Virginia Medical Center reported earlier this year that an outbreak of Klebsiella pneumoniae has infected 31 patients, with seven deaths.

New “hyper-virulent” strains of the bacterium Klebsiella pneumoniae have emerged in healthy people in community settings, prompting a National Institutes of Health research group to investigate how the human immune system defends against infection. After recent testing of the human immune system in a laboratory “test tube” setting, scientists found that some strains of the bacteria were more likely to survive in blood and serum than others, adding that white blood cells are more likely to ingest and kill some strains than others. The study, published in mBio, was led by researchers at the National Institute of Health’s National Institute of Allergy and Infectious Diseases (NIAID).

According to Virginia Mason's webpage Klebsiella pneumoniae are common bacteria that can be part of the normal bacteria living in our bodies, including in our intestines. However, if the bacteria enters a part of the body where it is not normally found, it can cause infections such as urinary tract infections, surgical site infections, and pneumonia.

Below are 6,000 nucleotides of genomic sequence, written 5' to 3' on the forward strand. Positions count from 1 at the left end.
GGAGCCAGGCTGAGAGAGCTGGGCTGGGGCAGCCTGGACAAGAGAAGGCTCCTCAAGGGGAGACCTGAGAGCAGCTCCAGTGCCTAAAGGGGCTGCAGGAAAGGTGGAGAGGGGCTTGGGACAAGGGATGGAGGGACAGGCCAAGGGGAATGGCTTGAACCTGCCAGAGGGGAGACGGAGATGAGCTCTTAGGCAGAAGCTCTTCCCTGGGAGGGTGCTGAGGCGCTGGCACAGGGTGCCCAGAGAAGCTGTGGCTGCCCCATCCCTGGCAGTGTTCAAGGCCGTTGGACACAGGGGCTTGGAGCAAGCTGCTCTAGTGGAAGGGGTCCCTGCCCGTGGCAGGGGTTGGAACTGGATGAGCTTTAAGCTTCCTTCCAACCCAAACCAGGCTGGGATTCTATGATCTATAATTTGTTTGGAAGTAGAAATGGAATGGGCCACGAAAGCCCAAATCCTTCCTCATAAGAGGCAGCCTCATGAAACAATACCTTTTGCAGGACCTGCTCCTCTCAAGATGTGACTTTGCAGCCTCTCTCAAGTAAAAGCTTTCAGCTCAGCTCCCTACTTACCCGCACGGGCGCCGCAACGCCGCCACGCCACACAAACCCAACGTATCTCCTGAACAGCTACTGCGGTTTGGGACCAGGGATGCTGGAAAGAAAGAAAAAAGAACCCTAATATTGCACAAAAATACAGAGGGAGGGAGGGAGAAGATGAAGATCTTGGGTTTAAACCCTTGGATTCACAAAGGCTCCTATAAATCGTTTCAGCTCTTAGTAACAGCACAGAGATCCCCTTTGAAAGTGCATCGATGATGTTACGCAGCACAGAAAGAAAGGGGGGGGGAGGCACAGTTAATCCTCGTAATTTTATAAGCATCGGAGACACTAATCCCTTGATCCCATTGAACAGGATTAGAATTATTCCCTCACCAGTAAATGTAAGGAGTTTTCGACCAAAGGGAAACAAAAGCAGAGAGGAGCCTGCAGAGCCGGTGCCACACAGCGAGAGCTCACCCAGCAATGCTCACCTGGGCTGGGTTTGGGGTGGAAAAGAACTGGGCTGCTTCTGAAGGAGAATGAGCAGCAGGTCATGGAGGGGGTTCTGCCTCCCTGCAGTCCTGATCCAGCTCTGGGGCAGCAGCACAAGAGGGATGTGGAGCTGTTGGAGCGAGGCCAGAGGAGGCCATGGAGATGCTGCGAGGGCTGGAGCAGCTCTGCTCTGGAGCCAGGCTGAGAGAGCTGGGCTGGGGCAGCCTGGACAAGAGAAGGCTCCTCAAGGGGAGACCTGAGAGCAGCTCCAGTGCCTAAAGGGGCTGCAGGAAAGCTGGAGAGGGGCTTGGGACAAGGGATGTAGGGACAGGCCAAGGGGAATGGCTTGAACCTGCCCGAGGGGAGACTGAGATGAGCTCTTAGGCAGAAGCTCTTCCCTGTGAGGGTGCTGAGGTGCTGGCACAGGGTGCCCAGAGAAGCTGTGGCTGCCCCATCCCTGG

It was more than a century ago when scientists first discovered the bacterium as the cause of serious (and often fatal) infections. Though even back then they realized that the infections typically occurred in individuals who are already ill, or with weakened immune systems (and especially people in hospitals). The NIH notes, however, that in the past few decades, some strains have developed resistance to multiple antibiotics, and became difficult to treat.

As a next step, the research team will determine the factors involved in susceptibility to the body’s immune defenses against the bacterium by using mouse infection models.

Also, according to Virginia Mason officials, it is believed that the outbreak initially began in October of '22, but the severity was not realized until May of this year. That being said, the hospital has yet to publish any public updates on their website concerning the condition of the infected people in their care, as well as the number of deaths now associated with the bacterium.

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